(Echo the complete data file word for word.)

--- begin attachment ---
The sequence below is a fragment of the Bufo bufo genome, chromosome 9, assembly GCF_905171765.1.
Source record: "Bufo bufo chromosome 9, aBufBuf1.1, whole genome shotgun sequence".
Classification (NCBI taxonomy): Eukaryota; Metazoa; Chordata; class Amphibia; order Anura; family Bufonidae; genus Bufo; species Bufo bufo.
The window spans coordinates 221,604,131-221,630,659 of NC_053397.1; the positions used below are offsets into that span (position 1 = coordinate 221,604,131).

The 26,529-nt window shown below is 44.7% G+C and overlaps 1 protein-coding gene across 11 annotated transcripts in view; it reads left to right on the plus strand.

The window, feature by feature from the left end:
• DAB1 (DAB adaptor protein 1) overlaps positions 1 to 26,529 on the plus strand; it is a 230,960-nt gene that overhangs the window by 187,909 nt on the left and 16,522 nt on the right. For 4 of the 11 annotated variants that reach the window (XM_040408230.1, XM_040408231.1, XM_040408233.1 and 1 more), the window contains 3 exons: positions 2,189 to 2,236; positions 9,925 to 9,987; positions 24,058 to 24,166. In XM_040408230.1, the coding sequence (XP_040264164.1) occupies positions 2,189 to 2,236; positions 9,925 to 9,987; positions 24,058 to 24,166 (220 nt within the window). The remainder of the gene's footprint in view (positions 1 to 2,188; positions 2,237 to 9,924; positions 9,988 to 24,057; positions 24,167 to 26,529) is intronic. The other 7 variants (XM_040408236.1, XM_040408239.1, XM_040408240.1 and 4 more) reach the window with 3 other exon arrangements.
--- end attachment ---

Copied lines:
The sequence below is a fragment of the Bufo bufo genome, chromosome 9, assembly GCF_905171765.1.
Source record: "Bufo bufo chromosome 9, aBufBuf1.1, whole genome shotgun sequence".
Classification (NCBI taxonomy): Eukaryota; Metazoa; Chordata; class Amphibia; order Anura; family Bufonidae; genus Bufo; species Bufo bufo.
The window spans coordinates 221,604,131-221,630,659 of NC_053397.1; the positions used below are offsets into that span (position 1 = coordinate 221,604,131).

The 26,529-nt window shown below is 44.7% G+C and overlaps 1 protein-coding gene across 11 annotated transcripts in view; it reads left to right on the plus strand.

The window, feature by feature from the left end:
• DAB1 (DAB adaptor protein 1) overlaps positions 1 to 26,529 on the plus strand; it is a 230,960-nt gene that overhangs the window by 187,909 nt on the left and 16,522 nt on the right. For 4 of the 11 annotated variants that reach the window (XM_040408230.1, XM_040408231.1, XM_040408233.1 and 1 more), the window contains 3 exons: positions 2,189 to 2,236; positions 9,925 to 9,987; positions 24,058 to 24,166. In XM_040408230.1, the coding sequence (XP_040264164.1) occupies positions 2,189 to 2,236; positions 9,925 to 9,987; positions 24,058 to 24,166 (220 nt within the window). The remainder of the gene's footprint in view (positions 1 to 2,188; positions 2,237 to 9,924; positions 9,988 to 24,057; positions 24,167 to 26,529) is intronic. The other 7 variants (XM_040408236.1, XM_040408239.1, XM_040408240.1 and 4 more) reach the window with 3 other exon arrangements.